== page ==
Here are some stem cell stories that caught our eye this past week. Some are groundbreaking science, others are of personal interest to us, and still others are just fun.
Getting a therapy to market. Fierce Biotech published an insightful interview with Henry Termeer, former CEO of Genzyme, which was the first company to market a stem cell-derived product, one for cartilage repair. In the years he lead Genzyme the company gained a reputation for developing drugs for rare diseases, but also developing the reimbursement structures and markets that allowed them to become products for patients, not just research finding. Since he left the firm Henry has become a consultant to many small firms trying to travel that difficult path, including Verastem, which is developing drugs to rein in errant cancer stem cells. Henry sat on our advisory board during my years at Harvard Med School and I came to greatly respect his insights. This interview shares much of that learned wisdom from years in the field.
Bone as a living organ. While many teams have created bone cells from various types of stem cells, our friends at the New York Stem Cell Foundation have taken it one step further. They created bone tissue in three dimensions that contained the compartments for the blood vessels and nerves needed to make the bone a living organ. They started with stem cells created by reprogramming skin cells, so called iPS cells, which could come from a specific patient in the future making them compatible with the patient’s immune system. The work requires many more steps to become a therapy, but these structures with all the parts of functional bone move it significantly closer. Bio-Medicine wrote about the work, as did we.
Smart route to drug discovery. We have often written about the ability to make iPS cells from a patient with an inherited disease and model that disease in a dish. You can not only find out more about what is really causing the symptoms, but also test potential therapies. A CIRM-funded team at University of California, Los Angeles has use iPS cells to screen for potential drugs to treat a rare brain disease that is a form of ataxia. We blogged about that work here.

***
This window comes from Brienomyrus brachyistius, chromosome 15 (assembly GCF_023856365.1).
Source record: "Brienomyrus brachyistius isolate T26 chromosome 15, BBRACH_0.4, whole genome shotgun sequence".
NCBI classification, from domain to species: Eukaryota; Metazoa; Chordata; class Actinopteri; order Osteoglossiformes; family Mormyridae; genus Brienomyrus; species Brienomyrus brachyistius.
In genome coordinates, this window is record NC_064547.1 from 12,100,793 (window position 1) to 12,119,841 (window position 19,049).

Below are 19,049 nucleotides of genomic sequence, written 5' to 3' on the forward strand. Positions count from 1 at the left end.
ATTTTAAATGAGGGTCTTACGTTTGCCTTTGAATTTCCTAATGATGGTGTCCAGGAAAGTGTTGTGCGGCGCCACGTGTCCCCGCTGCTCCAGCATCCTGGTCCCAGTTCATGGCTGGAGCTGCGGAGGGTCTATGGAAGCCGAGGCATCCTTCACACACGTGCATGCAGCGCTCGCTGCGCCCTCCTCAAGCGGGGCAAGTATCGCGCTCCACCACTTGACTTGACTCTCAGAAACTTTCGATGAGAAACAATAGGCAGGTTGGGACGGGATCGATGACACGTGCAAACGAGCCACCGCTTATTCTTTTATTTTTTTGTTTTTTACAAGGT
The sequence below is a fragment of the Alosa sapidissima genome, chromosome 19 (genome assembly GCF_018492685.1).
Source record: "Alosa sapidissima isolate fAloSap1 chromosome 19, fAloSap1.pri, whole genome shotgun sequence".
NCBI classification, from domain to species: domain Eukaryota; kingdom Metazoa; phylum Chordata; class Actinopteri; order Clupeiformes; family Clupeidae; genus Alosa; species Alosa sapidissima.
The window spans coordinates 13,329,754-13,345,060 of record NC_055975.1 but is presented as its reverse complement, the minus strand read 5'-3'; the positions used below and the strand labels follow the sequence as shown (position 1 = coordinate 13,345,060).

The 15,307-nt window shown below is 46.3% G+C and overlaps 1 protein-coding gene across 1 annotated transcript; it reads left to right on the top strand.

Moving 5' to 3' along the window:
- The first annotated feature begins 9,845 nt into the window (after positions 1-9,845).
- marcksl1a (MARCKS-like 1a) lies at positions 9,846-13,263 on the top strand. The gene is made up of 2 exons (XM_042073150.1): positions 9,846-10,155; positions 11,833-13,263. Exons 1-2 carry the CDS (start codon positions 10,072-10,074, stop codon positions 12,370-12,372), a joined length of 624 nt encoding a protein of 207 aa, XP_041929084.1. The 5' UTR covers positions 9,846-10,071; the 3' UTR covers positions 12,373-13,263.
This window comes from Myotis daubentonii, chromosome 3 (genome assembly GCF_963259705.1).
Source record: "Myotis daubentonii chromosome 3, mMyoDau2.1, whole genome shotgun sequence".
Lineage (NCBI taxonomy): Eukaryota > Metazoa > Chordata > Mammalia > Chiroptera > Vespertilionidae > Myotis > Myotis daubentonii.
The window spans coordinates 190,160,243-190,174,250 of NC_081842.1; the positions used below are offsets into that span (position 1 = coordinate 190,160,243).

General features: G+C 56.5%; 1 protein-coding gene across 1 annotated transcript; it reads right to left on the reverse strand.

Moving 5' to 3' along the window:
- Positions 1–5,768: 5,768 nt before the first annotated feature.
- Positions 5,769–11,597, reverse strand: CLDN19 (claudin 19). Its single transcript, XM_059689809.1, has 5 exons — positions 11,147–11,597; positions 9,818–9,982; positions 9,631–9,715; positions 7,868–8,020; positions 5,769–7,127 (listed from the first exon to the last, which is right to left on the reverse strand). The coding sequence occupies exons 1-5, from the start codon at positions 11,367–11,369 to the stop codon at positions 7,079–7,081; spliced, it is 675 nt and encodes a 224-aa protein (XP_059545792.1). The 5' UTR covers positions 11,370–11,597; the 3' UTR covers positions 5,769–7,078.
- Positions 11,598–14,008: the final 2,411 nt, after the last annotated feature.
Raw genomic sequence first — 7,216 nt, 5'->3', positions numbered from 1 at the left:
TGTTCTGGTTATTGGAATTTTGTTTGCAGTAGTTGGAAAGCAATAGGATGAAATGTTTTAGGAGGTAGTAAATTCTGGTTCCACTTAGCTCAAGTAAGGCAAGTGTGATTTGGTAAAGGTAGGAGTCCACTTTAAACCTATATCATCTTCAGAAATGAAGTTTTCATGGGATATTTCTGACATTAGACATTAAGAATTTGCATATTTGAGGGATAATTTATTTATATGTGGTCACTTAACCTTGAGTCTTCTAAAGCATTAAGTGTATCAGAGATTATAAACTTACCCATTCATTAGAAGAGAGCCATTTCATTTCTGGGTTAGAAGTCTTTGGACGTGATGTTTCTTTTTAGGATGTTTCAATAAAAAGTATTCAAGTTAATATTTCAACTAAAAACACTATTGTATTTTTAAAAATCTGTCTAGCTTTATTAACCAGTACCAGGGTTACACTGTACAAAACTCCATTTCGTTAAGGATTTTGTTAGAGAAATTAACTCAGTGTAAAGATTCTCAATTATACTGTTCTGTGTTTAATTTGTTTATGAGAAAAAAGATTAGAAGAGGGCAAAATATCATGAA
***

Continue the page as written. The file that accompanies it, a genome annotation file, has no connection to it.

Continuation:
Budget cuts impact research. Many folks have written print and online commentaries on how the mandatory federal budget cuts known as the sequester will impact the pace of scientific research. This analysis starts with a formal report developed by the Federation of American Societies for Experimental Biology. The stories from some of the group’s members do make you wonder how much slower progress to therapies will become because of these cuts.
Healing wounds today. So much of stem cell science is so new, we most often write about potential therapies that are several years from reality, or just beginning clinical trials in people. It is easy to forget there are a few stem cell-based products already on the market. Organogenesis has one of those products. It speeds healing of difficult to heal skin ulcers. The firm’s product contains two types of cells on a scaffold to hold them in place. One is a type of skin cell that seems to secrete growth factors that accelerate healing according to data from nearly 1,500 patients presented at a recent meeting and described in this article. Geoff MacKay, the firm’s president is quoted discussing the fact that many of these patients had struggled for long periods with wounds that just would not heal. Geoff is also president of the Alliance for Regenerative Medicine. CIRM is a founding member of the Alliance and I had the privilege of chatting with Geoff at the group’s annual meeting in D.C. earlier this week. He is passionate about the field and its potential as a whole, while obviously proud that his company is able to make a difference in people’s lives today.
Silly and instructive. This video of an animated stem cell as an arrogant actor is quite fun. Predictably, the actor is proud of his ability to play any character. He boosts, “Working with me, it’s not easy. But frankly my dear I don’t give a damn.” Stem cells are not easy to work with, but their potential is so great, it is worth the effort.